Mob violence isn’t a proper response

Protestors have been gathering in Minneapolis since the death of George Floyd Monday. Floyd, a black man, was being questioned by Minneapolis police on suspicion of trying to pass a counterfeit $20 at a store. Somehow he wound up on the ground, in handcuffs, while a veteran Minneapolis police officer, who is white knelt on his neck for five minutes, ignoring his pleas that he couldn’t breath, until Floyd died.

Protestors have right to be angry. They have a right to gather together in front of a police precinct and shout their disapproval. They have a right to gather in front of government officials’ home and demand justice.

Unfortunately, many protestors took it a step further, smashing cars and other property, looting a nearby Target store, setting fire to several businesses and damaging countless others. One man was shot to death by a pawn shop owner who thought the man was trying to rob the shop.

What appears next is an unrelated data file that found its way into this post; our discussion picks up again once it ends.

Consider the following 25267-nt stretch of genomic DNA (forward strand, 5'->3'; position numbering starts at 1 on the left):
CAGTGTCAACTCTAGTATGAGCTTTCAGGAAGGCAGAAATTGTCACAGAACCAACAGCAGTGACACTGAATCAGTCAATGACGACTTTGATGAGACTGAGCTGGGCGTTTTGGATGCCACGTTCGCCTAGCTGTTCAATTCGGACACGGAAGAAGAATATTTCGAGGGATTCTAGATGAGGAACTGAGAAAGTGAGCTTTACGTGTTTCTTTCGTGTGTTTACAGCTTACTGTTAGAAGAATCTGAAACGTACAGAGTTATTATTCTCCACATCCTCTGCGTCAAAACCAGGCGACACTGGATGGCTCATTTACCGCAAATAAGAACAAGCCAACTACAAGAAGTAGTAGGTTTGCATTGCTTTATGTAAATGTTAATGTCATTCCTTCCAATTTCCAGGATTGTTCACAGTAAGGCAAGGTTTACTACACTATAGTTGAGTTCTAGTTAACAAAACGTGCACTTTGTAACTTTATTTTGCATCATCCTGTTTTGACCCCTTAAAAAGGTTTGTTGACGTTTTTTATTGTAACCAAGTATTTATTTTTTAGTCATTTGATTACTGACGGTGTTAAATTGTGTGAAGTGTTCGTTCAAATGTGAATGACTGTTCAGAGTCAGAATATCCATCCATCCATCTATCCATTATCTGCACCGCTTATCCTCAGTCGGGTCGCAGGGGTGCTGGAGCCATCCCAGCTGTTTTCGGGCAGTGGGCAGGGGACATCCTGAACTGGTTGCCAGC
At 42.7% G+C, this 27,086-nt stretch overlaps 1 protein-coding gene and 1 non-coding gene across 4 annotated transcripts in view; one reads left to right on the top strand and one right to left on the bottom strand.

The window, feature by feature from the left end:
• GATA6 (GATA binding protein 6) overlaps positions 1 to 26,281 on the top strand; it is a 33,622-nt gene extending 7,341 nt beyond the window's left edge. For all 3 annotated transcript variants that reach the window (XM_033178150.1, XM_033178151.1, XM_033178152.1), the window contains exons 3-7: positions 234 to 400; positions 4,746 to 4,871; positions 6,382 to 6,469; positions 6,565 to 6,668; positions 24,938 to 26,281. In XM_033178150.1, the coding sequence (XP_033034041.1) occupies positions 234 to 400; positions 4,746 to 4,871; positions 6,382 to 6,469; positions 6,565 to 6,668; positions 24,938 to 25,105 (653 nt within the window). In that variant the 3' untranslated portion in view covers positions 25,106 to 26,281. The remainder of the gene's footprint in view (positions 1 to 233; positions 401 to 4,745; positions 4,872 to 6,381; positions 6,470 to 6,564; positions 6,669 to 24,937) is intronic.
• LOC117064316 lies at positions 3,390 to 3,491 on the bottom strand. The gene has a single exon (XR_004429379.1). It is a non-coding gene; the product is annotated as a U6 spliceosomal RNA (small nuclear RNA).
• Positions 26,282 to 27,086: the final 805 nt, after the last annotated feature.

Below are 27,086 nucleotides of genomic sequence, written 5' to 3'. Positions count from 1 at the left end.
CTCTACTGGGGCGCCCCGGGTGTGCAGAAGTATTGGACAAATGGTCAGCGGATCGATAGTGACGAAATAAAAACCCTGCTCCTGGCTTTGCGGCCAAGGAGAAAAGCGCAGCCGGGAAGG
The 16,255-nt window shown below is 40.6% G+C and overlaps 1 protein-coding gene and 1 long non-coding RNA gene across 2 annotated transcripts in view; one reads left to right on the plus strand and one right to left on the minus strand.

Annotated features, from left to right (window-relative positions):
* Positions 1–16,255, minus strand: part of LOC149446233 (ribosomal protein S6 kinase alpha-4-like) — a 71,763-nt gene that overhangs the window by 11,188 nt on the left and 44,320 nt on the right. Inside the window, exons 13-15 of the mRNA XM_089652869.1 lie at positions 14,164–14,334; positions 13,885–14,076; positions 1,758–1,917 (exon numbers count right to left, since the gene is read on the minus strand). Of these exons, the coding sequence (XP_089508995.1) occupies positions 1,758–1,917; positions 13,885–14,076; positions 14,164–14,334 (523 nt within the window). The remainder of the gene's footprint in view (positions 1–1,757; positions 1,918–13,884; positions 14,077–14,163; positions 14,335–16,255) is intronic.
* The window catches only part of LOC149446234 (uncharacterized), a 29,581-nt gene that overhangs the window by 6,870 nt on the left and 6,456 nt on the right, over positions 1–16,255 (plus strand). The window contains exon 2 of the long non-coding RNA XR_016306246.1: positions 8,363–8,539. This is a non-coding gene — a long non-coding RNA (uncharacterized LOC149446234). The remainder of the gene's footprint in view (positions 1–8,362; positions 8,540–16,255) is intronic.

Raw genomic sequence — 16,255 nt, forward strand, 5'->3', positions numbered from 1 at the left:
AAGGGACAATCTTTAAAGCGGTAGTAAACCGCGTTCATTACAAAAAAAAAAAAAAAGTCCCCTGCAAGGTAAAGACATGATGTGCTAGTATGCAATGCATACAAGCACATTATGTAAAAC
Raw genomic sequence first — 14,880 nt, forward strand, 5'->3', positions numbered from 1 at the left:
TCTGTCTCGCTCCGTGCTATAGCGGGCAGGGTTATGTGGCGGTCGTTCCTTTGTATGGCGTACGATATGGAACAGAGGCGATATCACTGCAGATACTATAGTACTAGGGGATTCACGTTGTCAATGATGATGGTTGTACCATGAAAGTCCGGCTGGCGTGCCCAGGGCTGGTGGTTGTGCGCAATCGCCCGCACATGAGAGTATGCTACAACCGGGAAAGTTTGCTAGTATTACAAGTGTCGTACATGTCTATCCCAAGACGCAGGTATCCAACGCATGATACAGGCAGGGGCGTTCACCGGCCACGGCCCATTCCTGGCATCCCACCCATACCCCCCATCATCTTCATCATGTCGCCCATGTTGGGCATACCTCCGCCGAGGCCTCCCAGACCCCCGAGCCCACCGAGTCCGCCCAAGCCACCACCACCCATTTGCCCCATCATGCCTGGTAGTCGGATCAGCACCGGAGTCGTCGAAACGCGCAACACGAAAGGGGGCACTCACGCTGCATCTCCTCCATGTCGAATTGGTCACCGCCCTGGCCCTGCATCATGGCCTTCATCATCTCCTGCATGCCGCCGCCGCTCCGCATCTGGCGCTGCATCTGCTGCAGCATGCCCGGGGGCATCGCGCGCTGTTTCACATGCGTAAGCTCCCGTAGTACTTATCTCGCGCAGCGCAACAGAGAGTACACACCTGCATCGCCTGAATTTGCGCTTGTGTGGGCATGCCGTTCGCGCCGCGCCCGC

Rioters and looters are not helping the cause that the protestors are pushing, to seeking justice for George Floyd. They are damaging their community and the businesses that serve the people living there.

Minneapolis Mayor Jacob Frey is urging protestors to remain calm and avoid violence. He has also asked Gov. Tim Walz to send the Minnesota National Guard to reinforce the embattled police.

We realize the irony and futility of trying to persuade those victimized by violence not to respond with violence. But it is true — violence begets more violence. We hope that, in the cause of seeking justice, peaceful protests will prevail.

Of course, the best way to settle protests is with a quick, thorough and transparent investigation of the incident, with suitable legal charges against those responsible for the death.


Today's breaking news and more in your inbox

I'm interested in (please check all that apply)